Watercolour by Steve Waller

Welcome to the Cottingham Times website, the on-line face of the Cottingham Times Magazine for Cottingham & District. We hope you like the look of our site, which over the coming months will contain lots of news, articles and information, something for everyone, no matter what their age or interests. There are various categories including: Our Advertisers, Classifieds, Home & Garden, Health & Beauty, Pubs & Restaurants, Back Issues and What's On!







£50million schemes in place to help reduce the risk of

major flooding in the East Riding

This week June 25 2017, marks the 10th anniversary of the devastating floods which affected the lives of thousands of residents across the East Riding and Hull.

On June 25 2007, following days of heavy rainfall on already saturated ground, a downpour led to a deluge never seen before in the area.
More than 7,000 homes and businesses were evacuated, millions of pounds worth of damage was caused, and emergency services and council staff worked around the clock to help those affected and try to prevent further damage.

In the 10 years since the major incident, East Riding of Yorkshire Council has completed a series of projects aimed at reducing the risk of further flooding to local communities.

So far more than £50million has been invested in flood related works across the East Riding.

More than 100 schemes have been delivered to date, ranging from small drainage improvements costing £1,000 to large flood alleviation schemes costing millions.

The completed schemes have so far included:
• The construction of the UK’s longest glass tidal defence barrier in Paull, as part of a major tidal defence scheme which will be completed this year.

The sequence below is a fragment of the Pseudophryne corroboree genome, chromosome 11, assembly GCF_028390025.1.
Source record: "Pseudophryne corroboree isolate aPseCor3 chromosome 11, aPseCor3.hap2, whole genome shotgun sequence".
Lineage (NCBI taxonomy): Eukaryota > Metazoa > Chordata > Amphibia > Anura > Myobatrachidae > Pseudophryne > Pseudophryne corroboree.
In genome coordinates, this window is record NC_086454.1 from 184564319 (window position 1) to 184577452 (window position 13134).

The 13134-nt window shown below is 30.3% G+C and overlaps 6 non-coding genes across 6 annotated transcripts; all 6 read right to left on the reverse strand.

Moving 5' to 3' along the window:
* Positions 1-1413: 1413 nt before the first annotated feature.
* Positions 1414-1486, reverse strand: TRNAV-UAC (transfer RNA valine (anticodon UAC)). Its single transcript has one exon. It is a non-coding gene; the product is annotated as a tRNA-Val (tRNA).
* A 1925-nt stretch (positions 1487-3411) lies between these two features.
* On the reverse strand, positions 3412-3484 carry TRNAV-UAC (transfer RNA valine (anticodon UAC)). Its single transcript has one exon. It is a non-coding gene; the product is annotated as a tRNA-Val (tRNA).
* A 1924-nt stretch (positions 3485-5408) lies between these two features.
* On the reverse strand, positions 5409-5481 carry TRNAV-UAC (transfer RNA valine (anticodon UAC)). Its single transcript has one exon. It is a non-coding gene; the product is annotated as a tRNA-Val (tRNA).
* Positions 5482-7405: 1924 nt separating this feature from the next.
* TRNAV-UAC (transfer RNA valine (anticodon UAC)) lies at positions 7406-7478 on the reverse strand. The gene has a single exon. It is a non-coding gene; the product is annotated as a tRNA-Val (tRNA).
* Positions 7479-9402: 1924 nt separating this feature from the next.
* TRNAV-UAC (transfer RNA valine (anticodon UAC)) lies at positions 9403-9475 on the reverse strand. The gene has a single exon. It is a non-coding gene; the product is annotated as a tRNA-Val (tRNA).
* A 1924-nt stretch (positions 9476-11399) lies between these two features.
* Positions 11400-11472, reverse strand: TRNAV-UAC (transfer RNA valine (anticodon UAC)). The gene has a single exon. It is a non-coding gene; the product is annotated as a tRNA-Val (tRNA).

• A £13million scheme to create a number of lagoons in Willerby and Derringham, designed to hold back up to 232,000 cubic metres of water during heavy rainfall, to protect 8,000 properties.
• The creation of a new watercourse in Leconfield, costing £500,000, to divert the flow of water around the north of the village during heavy rainfall.
• The construction of a 180m-long flood wall to prevent overland flood water from Beverley Westwood reaching nearby homes.
• The building of a new £70,000 pumping station in Stamford Bridge to pump flood water into the River Derwent.
• An £80,000 scheme in Long Riston to divert overland flood water into an existing ditch.
• The installation of a new trash screen and headwall in Bridlington to prevent debris from entering and blocking the Gypsey Race.
The council has also installed remote monitoring equipment at more than 80 locations across the East Riding to measure water levels and flow rates as part of an early warning system.

And a series of Flood Risk Management Plans are being developed to help identify further potential flood alleviation schemes.
And by 2020 East Riding of Yorkshire Council will complete three further major flood alleviation schemes costing more than £47million to help protect five further areas:
Cottingham and Orchard Park – A £20million scheme to create nine water storage lagoons.
Anlaby and East Ella – A £22million scheme to create a water storage lagoon, culvert and watercourse.
Pocklington – Subject to funding and planning, a £5million scheme to construct a large flood bund to store potential flood water before it reaches the town centre.

Councillor Symon Fraser, the council’s portfolio holder for asset management, housing and environment, said: “Since the 2007 floods the East Riding of Yorkshire Council has done a massive amount of work along with partner agencies to make sure that the risks of this event being repeated are minimised.

“I’m pleased we have been able to complete so many schemes and we will continue to work on further flood alleviation to help protect our communities for the future.”